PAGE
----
What should states in the developing world do and how should they do it? How have states in the developing world addressed the challenges of promoting development, order, and inclusion? States in the developing world are supposed to build economies, control violence, and include the population. How they do so depends on historical origins and context as well as policy decisions. This volume presents a comprehensive theory of state capacity, what it consists of, and how it may be measured. With historical empirical illustrations it suggests that historical origins and political decisions help drive the capacity of states to meet their goals.
Puts forward a new theory of state capacity
Offers a comparative study of empirical historical cases
Presents a fresh view on the challenges facing developing countries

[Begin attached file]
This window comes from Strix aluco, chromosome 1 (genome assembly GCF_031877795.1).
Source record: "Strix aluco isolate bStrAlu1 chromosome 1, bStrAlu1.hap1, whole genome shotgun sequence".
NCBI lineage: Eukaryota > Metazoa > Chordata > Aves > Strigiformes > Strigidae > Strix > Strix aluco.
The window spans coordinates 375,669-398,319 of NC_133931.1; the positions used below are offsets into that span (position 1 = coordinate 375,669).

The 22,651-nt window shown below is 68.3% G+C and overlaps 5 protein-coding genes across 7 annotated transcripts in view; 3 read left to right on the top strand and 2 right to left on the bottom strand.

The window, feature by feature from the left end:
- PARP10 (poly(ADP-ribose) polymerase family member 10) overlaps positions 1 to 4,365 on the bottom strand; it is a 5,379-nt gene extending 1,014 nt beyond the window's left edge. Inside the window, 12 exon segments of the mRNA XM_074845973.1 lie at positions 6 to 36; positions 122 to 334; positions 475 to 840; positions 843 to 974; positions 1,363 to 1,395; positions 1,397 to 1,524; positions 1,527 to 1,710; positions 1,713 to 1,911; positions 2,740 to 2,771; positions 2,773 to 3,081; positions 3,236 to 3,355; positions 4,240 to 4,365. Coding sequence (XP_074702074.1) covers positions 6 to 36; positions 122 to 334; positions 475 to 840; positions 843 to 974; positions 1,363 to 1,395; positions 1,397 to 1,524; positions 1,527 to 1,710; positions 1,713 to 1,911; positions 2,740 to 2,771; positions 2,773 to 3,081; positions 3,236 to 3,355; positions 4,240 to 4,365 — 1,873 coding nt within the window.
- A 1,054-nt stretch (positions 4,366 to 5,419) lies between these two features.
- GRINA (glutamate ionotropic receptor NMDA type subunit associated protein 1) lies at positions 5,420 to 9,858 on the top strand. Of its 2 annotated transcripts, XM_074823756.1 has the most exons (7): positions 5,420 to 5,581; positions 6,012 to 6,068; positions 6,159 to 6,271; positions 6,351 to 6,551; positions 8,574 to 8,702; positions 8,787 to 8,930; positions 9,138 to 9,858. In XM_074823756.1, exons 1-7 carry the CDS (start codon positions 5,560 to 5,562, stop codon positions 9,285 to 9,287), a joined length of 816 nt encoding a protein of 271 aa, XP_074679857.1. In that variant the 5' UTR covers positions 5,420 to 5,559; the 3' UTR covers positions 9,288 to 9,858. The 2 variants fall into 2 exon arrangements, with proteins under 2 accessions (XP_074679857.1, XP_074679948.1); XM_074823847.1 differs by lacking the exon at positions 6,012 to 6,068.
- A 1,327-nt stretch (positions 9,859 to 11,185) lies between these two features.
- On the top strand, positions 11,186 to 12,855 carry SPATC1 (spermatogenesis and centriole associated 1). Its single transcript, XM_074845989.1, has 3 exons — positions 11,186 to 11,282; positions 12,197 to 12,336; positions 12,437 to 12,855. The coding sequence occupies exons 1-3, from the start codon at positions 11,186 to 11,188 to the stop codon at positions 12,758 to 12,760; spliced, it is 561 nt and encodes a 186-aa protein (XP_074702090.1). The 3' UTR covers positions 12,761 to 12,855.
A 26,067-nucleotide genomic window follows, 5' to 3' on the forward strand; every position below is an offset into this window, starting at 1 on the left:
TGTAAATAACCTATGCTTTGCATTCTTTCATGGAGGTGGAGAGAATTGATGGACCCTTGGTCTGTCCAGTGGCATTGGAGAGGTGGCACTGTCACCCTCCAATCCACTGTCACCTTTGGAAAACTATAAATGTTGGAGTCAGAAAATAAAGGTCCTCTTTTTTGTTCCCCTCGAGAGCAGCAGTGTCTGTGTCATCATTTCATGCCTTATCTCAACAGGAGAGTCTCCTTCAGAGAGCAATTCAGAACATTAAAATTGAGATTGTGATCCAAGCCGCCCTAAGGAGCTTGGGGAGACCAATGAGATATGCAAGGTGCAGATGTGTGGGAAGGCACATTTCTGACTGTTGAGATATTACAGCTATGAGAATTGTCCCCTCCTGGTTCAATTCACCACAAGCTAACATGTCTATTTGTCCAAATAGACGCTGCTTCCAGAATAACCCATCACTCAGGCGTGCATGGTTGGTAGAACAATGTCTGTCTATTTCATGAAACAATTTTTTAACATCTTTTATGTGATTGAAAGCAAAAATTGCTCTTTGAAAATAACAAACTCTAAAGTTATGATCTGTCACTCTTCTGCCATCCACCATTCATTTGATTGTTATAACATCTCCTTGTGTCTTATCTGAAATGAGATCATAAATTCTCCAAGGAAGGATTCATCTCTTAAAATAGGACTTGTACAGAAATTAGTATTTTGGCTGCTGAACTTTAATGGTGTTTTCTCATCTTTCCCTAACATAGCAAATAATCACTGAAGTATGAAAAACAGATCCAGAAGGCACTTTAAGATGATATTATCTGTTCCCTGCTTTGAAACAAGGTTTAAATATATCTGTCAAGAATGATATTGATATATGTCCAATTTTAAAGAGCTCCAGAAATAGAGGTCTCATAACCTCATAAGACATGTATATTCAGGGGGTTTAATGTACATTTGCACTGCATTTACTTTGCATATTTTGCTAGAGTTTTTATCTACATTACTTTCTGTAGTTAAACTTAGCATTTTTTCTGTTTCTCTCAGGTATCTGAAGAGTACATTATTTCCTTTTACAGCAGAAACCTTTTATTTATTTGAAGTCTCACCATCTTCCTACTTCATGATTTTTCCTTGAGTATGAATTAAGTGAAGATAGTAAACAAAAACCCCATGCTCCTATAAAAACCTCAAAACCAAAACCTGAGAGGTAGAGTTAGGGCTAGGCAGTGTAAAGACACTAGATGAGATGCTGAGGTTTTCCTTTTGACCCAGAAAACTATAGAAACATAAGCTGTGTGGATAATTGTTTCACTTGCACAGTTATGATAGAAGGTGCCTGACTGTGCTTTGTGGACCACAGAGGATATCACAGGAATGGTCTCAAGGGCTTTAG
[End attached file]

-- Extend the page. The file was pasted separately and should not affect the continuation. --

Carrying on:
Long considered one of the great successes of the developing world, India has in recent years experienced growing challenges to political order and stability. Dominant social groups face growing demands of newly organized social groups, often leading to intense violence, and the once hegemonic Congress party has forfeited is commanding role, culminating in the defeat of Rajiv Gandhi in the recent national elections. Institutional mechanisms for the resolution of conflict have broken down, the civil and police services have become highly politicized, and the state bureaucracy appears incapable of implementing an effective plan for economic development. In this book, Atul Kohli analyzes political change in India from the late 1960s to the late 1980s. Based on research conducted at the local, state and national level, the author analyzes the changing patterns of authority in and between the center and periphery. He combines rich empirical investigation, extensive interviews and theoretical perspectives in developing a detailed explanation of the growing crisis of governance his research reveals. The book will be of interest to both specialists in Indian politics and to students of comparative politics more generally as an analysis of political patterns that evolve in democratic governments in developing countries. Atul Kohli is an Associate Professor at the Woodrow Wilson School of International Affairs, Princeton University. He is the author of The State and Poverty in India: The Politics of Reform (CUP, 1987).